Now you know a little bit more about us we’d like to tell you about one of our other key values – keeping it real. The White T-shirt Co is a company with real customers. Real people, who talk to us, ask questions and tell us what they want in a t-shirt.
We know how diverse our wearers are but one issue that unites you all is a finding a t-shirt with a great fit. When we design and produce our tees we're thinking about you - not a faceless mannequin, or a celebrity/supermodel.
Through every stage of production we pay special care and attention to how our t-shirts ﬁt real bodies. We put a lot of thought into the shapes of our tees; from the initial sketch on a notepad through to the ﬁrst cuts of material in our factory. We try them on ourselves and on anyone else we can rope in as willing volunteers. We aren’t happy until we’ve seen the t-shirt on as many different bodies as possible. It’s not an exact science but we feel like we’re getting there and we welcome any feedback you may have on the fit of your t-shirt.
We’re not just talking to our female customers either, more and more recently the fashion industry has excluded men too. The standard male mannequin size has shrunk from a 42” chest and a 33” waist to a 35” chest and a 27” waist in the past 40 years. Although the idealised male figure is healthier than the average female model, the ‘norm’ is still far from reality where our bodies are all different sizes, because let’s face it, it’s how we’re made.
We know fashion often has a notoriously narrow view of beauty that often makes us feel excluded. It's true that nothing gets us quite riled up as the topic of exclusion, so at the White T-shirt Co we are always on the lookout for those who are changing and influencing the way we all think about style.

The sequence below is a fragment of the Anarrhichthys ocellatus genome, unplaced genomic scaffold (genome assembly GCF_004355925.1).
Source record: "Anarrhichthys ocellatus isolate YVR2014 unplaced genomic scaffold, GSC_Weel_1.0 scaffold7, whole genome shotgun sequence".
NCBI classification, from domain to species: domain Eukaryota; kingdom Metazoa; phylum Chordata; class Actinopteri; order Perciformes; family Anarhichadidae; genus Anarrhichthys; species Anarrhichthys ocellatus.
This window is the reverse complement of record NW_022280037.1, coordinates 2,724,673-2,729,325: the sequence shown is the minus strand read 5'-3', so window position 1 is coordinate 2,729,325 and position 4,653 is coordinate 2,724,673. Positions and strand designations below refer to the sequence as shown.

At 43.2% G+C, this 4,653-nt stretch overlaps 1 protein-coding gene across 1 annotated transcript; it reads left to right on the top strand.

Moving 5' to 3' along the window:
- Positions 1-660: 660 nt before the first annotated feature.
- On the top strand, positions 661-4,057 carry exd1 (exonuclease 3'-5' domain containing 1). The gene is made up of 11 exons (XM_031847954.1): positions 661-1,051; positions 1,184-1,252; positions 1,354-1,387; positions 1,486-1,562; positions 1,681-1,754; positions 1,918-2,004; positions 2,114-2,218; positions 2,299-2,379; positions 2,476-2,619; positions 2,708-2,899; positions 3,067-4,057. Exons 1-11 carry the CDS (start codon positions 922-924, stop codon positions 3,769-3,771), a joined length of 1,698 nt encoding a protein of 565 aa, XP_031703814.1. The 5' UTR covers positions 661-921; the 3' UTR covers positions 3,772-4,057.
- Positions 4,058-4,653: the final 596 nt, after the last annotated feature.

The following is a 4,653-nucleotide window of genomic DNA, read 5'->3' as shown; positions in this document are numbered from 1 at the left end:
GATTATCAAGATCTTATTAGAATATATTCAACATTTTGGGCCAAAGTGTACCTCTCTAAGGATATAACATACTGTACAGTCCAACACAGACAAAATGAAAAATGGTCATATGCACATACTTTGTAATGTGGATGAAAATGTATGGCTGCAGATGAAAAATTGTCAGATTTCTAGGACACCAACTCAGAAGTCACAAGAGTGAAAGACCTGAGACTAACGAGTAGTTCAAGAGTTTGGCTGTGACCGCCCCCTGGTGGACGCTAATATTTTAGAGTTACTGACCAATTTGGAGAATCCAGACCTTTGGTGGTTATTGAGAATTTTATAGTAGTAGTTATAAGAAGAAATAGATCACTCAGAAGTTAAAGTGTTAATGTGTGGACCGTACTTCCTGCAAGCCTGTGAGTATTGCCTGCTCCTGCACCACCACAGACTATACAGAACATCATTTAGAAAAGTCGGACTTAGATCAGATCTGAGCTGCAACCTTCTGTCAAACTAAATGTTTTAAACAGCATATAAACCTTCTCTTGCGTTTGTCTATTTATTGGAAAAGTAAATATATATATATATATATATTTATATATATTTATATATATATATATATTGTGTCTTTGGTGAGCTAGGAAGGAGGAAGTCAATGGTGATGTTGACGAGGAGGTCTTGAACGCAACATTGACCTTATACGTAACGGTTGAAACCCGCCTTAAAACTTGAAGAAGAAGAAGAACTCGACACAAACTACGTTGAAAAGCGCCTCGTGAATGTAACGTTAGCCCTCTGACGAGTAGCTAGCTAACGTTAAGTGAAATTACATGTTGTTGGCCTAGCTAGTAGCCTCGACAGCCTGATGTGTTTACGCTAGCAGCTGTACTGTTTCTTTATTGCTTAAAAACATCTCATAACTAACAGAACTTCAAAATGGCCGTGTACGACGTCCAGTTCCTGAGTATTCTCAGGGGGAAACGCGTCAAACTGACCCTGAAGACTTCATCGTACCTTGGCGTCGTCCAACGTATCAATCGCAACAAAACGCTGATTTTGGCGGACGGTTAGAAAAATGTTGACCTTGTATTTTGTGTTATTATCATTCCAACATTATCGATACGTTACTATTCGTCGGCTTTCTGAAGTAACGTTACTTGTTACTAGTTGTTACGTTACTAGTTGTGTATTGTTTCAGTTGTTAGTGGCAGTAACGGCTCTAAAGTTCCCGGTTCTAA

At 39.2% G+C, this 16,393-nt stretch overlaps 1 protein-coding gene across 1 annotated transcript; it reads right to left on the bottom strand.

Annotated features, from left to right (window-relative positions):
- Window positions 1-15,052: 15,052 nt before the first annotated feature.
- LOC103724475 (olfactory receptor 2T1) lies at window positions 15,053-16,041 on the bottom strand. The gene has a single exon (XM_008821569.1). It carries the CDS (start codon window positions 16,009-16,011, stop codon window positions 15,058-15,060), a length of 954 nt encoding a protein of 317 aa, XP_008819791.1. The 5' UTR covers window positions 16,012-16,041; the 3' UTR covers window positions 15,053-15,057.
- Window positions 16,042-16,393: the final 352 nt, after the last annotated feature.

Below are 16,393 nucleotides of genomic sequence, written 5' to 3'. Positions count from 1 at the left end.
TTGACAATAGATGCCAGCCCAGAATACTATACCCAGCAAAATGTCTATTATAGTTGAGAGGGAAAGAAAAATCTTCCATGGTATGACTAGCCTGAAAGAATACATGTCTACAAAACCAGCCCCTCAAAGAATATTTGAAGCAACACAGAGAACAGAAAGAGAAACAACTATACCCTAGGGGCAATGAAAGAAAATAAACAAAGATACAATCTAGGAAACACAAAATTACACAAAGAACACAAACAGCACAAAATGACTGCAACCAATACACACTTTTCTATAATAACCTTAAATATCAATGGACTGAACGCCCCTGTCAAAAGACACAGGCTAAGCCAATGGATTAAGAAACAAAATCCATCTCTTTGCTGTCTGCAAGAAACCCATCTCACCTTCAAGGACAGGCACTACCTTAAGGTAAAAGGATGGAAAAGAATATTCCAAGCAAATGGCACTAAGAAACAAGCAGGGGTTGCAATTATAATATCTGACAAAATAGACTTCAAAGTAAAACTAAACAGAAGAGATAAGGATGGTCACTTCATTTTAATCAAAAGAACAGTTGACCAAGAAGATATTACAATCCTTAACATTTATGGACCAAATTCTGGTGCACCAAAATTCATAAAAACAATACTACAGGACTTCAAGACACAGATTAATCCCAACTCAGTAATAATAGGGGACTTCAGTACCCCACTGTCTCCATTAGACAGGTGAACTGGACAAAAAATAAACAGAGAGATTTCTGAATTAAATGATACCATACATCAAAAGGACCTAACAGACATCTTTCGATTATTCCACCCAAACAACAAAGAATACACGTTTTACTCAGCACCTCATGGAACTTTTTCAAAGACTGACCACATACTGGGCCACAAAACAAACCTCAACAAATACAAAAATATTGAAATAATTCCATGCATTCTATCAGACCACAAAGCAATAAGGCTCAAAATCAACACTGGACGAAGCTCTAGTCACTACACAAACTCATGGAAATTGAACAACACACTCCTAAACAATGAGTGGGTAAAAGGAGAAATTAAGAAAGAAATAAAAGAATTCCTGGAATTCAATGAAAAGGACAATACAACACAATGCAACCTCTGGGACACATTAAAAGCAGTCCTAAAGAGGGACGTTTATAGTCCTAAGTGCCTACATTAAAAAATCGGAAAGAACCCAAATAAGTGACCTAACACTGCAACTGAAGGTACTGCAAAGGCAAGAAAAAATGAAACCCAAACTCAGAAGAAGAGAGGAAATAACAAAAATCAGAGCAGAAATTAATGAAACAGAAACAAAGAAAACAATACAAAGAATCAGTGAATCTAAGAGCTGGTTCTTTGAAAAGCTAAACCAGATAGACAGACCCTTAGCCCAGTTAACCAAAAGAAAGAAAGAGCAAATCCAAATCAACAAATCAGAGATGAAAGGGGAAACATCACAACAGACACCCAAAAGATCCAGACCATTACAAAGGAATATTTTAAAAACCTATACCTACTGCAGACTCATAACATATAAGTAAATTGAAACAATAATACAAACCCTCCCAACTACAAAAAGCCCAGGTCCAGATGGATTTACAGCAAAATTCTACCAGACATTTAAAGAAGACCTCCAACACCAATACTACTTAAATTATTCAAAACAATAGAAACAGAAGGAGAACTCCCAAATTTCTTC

Look at mainstream TK Maxx and Debenhams and we’d like to (re)introduce you to the fantastic ad campaign by Lanvin (2012), and creative director Albert Elbaz who nails it for us when he says “I don’t want people to be intimidated [by fashion]. I’m trying to take this kind of façade of glossiness out and to show that there are other angles to luxury.”
Or for a little more inspiration closer to home look no further than Debenhams 2013 campaign and even more recently Rick Owen and Oliver Spencer using ‘civilians’ on his A/W14 London Collections: Men runway
The above campaigns show a much fairer representation of our society, people who are male, female, young, old, big, small, transgender and multi-cultural. While it’s not perfect it’s certainly a giant leap towards a more inclusive fashion industry.
What we’re trying to say is that we don’t want to restrict ourselves to a certain demographic or certain ‘type’ of customer. We want our t-shirts to be available to all and will be bearing this in mind as we move forward as a company. We're not sure how the customers who tell us that their daughter or son, mother or father wear the same t-shirt feel but we love it - our tees are inclusive.
We know we've got a long way to go but we will be introducing new sizes and styles all the time. We would really like to you to be part of this so if you have any suggestions we’d love to hear from you.
Thank you for being different and for making us different.